The past two months were warmer than average nearly everywhere in the West, including California, and record warm in parts of Arizona. (climatetoolbox.org)
The following is an excerpt published with permission from Weather West
If you were in California this autumn, you probably already noticed: this fall was unusually warm and dry nearly everywhere in the state (and, indeed, across most of the Western U.S.!). Despite that, given unusual summer rainfall thanks to Tropical Storm Hilary in southern California and the legacy of an unusually wet and (by recent standards!) cold winter in California during the 2022-2023 season, no extreme wildfire activity was observed this autumn in the state.
The last month certainly hasn’t be completely dry in the northern half of the state–occasional rain and high elevation snow events have occurred, though they’ve been a bit hard pinpoint very far in advance (as sometimes occurs during transition seasons). But SoCal has remained decidedly dry through the period–and for this reason, the prospect of renewed Santa Ana winds over the next couple of days will bring with it the prospect of increased wildfire risk (though, again, not extreme risk thanks to fairly typical vegetation moisture conditions). Sierra snowpack, though it did finally receive a modest boost this week, remains behind the curve for early Dec (though it’s quite early in the season, and early season deficits can be erased by a single strong and cold-enough storm).
The Pacific Northwest had also been unusually warm and dry for much of the autumn–but that changed dramatically over the past week (well, the “dry” part did, at least). A series of strong to even “extreme” atmospheric river events have soaked the entire PacNW (and extended even down onto the far North Coast of CA at times!), bringing not only record rainfall and moderate to major river flooding and landslides, but also *all time* record warm temperatures to certain areas. In fact, there were quite a few spots that set new daily rainfall records and new daily (or Dec monthly!) high temperature and atmospheric moisture records *within the same 24-48 hr period.* That’s because these ARs have been classic “Pineapple Express”-type storms, with deep moisture transport corridors extending all the way south toward the subtropics. Essentially the entire mid-latitude North Pacific is much warmer than average at present, and this has likely contributed to the remarkable and sometimes record-breaking warmth and moisture within these atmospheric rivers across the Pacific Northwest in recent days.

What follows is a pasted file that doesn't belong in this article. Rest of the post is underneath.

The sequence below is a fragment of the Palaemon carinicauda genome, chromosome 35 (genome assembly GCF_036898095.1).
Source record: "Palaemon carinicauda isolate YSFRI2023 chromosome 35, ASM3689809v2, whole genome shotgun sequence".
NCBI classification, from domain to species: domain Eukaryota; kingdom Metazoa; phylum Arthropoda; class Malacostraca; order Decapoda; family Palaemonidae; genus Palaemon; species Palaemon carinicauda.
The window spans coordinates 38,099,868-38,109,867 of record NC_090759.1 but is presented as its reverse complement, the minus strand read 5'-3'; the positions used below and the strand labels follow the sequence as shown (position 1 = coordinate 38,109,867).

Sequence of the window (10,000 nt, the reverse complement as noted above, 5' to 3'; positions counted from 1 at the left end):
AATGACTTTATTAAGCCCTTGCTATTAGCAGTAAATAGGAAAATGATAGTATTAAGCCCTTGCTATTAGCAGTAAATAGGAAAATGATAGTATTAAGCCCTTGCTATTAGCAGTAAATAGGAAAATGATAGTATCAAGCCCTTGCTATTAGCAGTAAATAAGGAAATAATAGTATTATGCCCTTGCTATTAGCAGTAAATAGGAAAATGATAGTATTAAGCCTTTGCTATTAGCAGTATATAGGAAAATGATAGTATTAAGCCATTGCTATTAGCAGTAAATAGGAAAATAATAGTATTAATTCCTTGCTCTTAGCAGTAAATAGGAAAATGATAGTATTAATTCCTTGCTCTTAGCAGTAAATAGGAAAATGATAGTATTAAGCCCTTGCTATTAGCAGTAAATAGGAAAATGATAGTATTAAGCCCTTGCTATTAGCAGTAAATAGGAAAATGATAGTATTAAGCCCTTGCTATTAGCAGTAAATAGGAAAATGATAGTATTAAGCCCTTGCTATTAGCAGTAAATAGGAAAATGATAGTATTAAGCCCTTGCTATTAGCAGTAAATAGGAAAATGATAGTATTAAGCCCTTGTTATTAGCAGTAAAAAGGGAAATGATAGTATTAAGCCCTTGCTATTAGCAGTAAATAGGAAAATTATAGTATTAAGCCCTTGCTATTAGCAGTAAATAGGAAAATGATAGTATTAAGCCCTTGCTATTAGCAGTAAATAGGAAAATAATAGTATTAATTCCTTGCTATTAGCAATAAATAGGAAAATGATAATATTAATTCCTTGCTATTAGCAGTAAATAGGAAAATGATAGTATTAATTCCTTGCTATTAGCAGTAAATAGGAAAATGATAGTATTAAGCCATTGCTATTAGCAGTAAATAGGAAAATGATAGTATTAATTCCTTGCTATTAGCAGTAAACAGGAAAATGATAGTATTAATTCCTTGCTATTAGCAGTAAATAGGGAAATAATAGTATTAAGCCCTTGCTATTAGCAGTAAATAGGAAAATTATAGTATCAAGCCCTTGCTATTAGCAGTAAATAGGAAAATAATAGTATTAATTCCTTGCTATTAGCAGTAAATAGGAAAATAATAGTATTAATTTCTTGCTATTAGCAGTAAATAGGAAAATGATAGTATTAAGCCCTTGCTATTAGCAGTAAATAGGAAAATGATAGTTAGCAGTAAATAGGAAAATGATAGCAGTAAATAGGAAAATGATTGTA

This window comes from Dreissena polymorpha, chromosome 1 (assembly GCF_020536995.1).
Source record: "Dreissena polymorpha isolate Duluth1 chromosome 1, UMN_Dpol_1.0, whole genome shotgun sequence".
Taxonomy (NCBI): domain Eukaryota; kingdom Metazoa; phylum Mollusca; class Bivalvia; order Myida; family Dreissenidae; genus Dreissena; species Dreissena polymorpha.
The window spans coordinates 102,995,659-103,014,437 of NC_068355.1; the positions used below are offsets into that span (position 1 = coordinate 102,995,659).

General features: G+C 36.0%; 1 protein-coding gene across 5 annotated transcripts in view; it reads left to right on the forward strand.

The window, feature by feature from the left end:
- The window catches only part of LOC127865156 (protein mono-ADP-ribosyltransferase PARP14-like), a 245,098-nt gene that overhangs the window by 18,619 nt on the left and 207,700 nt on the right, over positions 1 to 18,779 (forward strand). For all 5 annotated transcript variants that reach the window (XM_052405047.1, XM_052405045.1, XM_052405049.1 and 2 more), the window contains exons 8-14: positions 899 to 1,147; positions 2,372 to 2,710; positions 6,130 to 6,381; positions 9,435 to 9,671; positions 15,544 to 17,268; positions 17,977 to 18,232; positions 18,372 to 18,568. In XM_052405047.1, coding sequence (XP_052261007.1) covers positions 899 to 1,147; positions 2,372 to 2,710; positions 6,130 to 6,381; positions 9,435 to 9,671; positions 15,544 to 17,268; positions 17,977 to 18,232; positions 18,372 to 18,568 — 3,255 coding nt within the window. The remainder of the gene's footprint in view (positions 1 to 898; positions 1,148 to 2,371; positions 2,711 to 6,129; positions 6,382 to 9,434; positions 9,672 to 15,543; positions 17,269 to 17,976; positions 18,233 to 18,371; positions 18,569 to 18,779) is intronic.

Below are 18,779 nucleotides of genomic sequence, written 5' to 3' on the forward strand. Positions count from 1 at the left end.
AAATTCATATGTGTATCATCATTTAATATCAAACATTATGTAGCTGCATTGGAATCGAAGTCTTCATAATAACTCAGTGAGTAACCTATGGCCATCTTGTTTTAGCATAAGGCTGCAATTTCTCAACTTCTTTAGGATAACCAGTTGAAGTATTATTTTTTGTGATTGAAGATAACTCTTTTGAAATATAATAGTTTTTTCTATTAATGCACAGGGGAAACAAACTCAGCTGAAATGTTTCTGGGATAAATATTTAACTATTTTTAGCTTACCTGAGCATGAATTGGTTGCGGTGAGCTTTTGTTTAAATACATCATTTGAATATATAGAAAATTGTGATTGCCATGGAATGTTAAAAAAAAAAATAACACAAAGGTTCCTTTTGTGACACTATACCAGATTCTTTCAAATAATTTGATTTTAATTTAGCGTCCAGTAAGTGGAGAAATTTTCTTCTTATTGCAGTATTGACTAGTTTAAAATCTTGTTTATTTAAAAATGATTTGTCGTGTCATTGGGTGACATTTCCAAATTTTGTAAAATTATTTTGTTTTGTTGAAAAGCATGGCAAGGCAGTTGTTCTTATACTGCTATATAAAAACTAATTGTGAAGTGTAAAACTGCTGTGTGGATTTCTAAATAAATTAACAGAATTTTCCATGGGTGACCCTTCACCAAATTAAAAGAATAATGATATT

False starts to an active California pattern in Nov and Dec: some context
As I’ve discussed at length in my recent YouTube virtual office hours, it certainly has been a frustrating month or so for “model riders” of Weather West (and elsewhere). 2 or 3 distinct “pattern changes” toward more active and wetter conditions have, largely, failed to materialize in CA (though the storms are out there–either over the PacNW, as noted above, or in weakened form mainly in NorCal). Although this is aggravating, it’s also worth noting that such “false starts” in the model world are not uncommon, and that’s especially true during the autumn and spring transition seasons before the hemispheric “base state” is more favorable for a faster and more strongly “zonal” (west-to-east-oriented) jet stream.